5. I recently had a wonderful solo dinner at Geronimo, but I have to ask: what’s with the service? When I arrived for my 8pm reservation, I was greeted quite warmly and immediately escorted to a very nice table- in the back room next to the fireplace. I was handed the menu and wine list by the charming hostess and settled in. A server came to the table to take my drink order. But then soon another server came to give me bread. And then yet another server came to ask if I had any questions about the menu. “Which one of you is my server?” I asked, jokingly. She waved a hand around the room, smiled and said; “We all are. We share tables.” This struck me as odd, and I was honestly a bit bummed by it, because one of the joys of dining alone is establishing a bit of a rapport with your server. But no big woop, I figured everyone I’d encountered so far was so nice, so who really cares? But once I ordered (beet salad, escargot and mushroom tart, elk loin…half bottle of Drouhin Pinot Noir ‘00) and was brought my first dish, I saw another problem. Instead of one of the servers bringing me my food, it was delivered by a runner…clad in a long sleeved, over-sized white polo shirt with “Geronimo” emblazoned on the back and black apron. I would have asked the runner what the type of cheese was on the top of the salad (I had forgotten), but after putting the plate in front of me, he literally ran off without a word. As I dug into my salad (which was quite excellent), I watched the action in the room. The servers were clad in tasteful white shirts and high aprons, calmly checking in on tables and pouring water, wine. In stark contrast, the runners, in their baggy shirts and aprons, were running back and forth delivering plates of food and frankly looking quite harried. It was very incongruous to the overall calm, peaceful vibe that every other element of the restaurant created. What confuses me is this: after spending so much obvious painstaking effort to create such a wonderful sophisticated, sedate, calm and warm atmosphere, why would they choose to dress their runners in baggy shirts (the sleeves had fallen down below the hands of one of them) and aprons—something you’d see behind the counter at Lottaburger? It was just a clash of aesthetics that surprised me. Anyone else ever noticed this? Or did I have too much time on my hands since I was dining alone?
  6. Regarding the bathroom, it's essentially a series of small private toilets (with floor to ceiling walls and doors) and a communal sink. No urinals. The room is reeeaaaly dim- the walls are dark red and I seem to recall it being only lit by candles. In that regard, it could be a bit disconcerting for some. But privacy is not an issue.
  7. Value was a bit tricky-- I wasn't paying. But I can tell you that the bill for 3 people was around $350 and included: 3 cocktails 1 $50 bottle of wine 1 $95 bottle of wine 4 courses each (12 dishes) The wine was a bit of a splurge--there are plenty of options for less than $50, so that made a big impact. But this is not a cheap place. And I wasn't stuffed when I left, although everything I ate was wonderful.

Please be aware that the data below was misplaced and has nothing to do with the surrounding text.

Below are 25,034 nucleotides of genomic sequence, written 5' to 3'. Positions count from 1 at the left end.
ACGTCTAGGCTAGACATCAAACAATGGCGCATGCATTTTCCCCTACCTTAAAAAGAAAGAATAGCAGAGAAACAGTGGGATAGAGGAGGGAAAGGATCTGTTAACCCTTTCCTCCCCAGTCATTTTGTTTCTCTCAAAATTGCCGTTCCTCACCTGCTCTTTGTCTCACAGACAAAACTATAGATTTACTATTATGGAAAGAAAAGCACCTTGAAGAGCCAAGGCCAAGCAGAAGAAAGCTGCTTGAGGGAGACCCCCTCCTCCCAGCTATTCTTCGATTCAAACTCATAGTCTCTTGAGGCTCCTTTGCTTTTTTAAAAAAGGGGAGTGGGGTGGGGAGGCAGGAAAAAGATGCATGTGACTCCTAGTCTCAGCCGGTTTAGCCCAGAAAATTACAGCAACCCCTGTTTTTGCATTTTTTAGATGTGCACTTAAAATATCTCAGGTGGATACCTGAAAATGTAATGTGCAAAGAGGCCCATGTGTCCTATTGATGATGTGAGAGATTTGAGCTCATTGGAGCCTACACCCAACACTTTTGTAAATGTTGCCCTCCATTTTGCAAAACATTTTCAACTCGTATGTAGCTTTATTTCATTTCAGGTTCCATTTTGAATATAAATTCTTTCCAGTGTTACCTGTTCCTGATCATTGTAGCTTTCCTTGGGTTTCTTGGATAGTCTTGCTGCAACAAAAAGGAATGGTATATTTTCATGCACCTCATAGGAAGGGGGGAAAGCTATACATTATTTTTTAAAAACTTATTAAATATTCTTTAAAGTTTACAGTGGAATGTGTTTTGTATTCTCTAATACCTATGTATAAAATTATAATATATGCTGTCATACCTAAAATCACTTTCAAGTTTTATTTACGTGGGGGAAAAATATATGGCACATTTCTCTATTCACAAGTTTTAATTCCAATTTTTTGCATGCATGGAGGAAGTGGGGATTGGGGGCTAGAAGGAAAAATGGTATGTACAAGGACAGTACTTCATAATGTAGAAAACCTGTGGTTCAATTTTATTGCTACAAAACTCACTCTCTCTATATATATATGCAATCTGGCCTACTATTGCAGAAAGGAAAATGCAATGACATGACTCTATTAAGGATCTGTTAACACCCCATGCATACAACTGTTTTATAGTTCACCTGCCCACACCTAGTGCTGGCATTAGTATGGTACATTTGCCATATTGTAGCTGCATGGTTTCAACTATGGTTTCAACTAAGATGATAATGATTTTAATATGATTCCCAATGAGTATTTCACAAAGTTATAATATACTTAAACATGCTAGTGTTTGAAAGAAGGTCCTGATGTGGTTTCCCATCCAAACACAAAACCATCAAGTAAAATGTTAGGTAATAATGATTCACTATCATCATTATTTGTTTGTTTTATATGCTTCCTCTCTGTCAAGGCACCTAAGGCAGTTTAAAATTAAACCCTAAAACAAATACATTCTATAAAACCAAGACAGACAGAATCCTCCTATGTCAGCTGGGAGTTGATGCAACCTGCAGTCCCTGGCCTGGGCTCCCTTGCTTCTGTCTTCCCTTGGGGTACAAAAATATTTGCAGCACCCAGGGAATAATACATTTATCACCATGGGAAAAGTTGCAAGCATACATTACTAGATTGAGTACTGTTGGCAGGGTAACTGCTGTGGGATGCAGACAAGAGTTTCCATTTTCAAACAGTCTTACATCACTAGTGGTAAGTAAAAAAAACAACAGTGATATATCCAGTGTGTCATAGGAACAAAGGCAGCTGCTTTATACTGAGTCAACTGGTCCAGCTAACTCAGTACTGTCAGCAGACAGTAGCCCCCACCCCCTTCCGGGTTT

8. >>>>>>>>>The space Step through an unassuming door, walk down a dimly hallway and the room opens up to a Kubrick-inspired circular space that is warmly (i.e. flatteringly) lit. The ceiling has circular recessed lighting that makes you feel a bit as if you’re inside a spaceship. To your right is the bar area, to your left is the semi-open kitchen. This was 8:15ish on a Wednesday night and the bar was packed. I was surprised by how “un hip” everyone looked, considering the design of the place. Many seemed like after work groups that had lingered. The bar, which is about as big as the dining room, is dim, although behind the bar is a huge backlit photo of champagne bubbles and its harsh light shines unflatteringly on anyone sitting at the bar. The dining room is two and a half concentric circles, done in shades of dark brown and rust. Tables are dark wood, with no tablecloths and modern, angular silverware. High quality napkins. Servers are dressed in dark shirts and pants, with red velvet (?) accents on the cuffs. Downstairs, there is a room with cozy seating and another bar, although it didn’t appear to be staffed when I was there. The bathroom is unisex and dimly lit, which makes it a bit confusing. But there is an attendant on hand whose job it is to help people figure it all out. The sink isn’t concave, so be wary of splashing. Each stall is its own room wall to ceiling and has a mirror on the back of the door for private primping. >>>>>>>>>The wine list Excellent list. Tons of variety (TWO Sylvaners!) and fairly priced for the most part. I was delighted to find Sinskey Chardonnay ($50) as well as a nice selection of small domain Burgundies, Germans, and boutique Californian. >>>>>>>>>The menu Sigh….another small plates restaurant. And by small, I mean *small*. The menu is broken down from lightest to heaviest, plus a cheese and dessert—five courses in all. Excellent variety of veggie, non veggie. A lot of Asian influences with kaffir lime leaves, coconut milk. Also some middle eastern influences with preserved lemon, chickpeas. We ordered a nice assortment, including the cornmeal crusted foie gras, the warm yellow corn-brioche pudding, beet-endive soup, Venison loin, and lamb chops. All were excellent with some minor wrinkles. The corn-brioche pudding was served with meringue wafers dotted with cream or butter (not quite clear, it didn’t really have any flavor) that caused the meringue to dissolve before I could eat them. Didn’t quite work. The rest of the dish was wonderful. The venison loin was quite spartan; four thin slices, each about 3 by 1 inches. Hidden underneath was a tiny piece of Chinese broccoli and smeared alongside was some clear pear puree. The venison itself was wonderful, but there didn’t seem to be a bigger idea behind the dish and its appearance could best be described as sterile. The lamb was very very rare…very. For dessert, we ordered a selction of cheeses (hock ybring, melange, and st. blase), gravenstein apple streudel, and a skewer of roasted and fresh figs. I only tasted the apple streudel (surprisingly savory and really interesting) and the cheeses, which were wonderful. All in all, the menu is creative and there is clearly some innovation and skill going on in that kitchen. Some dishes have larger portions (foie gras, sweetbread ravioli, halibut) while others are disappointingly small (venison). All are unique. >>>>>>>>>The service Everyone is friendly without being saccharine and they’re very hip looking without any attitude. There were flatware changes at every course, meticulous attention to water refills and napkin re-foldings. Only complaint is the pace of the meal. I’m a leisurely eater and it was a bit slow for me. Wine-wise, the service was also good, although there was no ice bucket provided for our white. I personally like less chill on my white, but this might not be acceptable for others. Also, their wine cellar is quite cold and it took a while to take the chill off our red, fyi. >>>>>>>>>The overall vibe It’s definitely a younger place, but too expensive to be totally trendy. The food quality is very high and this place has substance to match the style. Noise level is a bit high and there is a DJ always playing a variety of music. During our meal, I heard everything from generic electronica to Tom Petty! The bar scene is vibrant and I will definitely go back to check out the downstairs. It has a late night menu, so is definitely something to keep in mind for a post-theatre nosh. Our waiter told us that Sunset, Harper’s Bazaar, and Town and Country had recently been in, so the word is getting out about this place. If you want to try it, best get in there now. www.frissonsf.com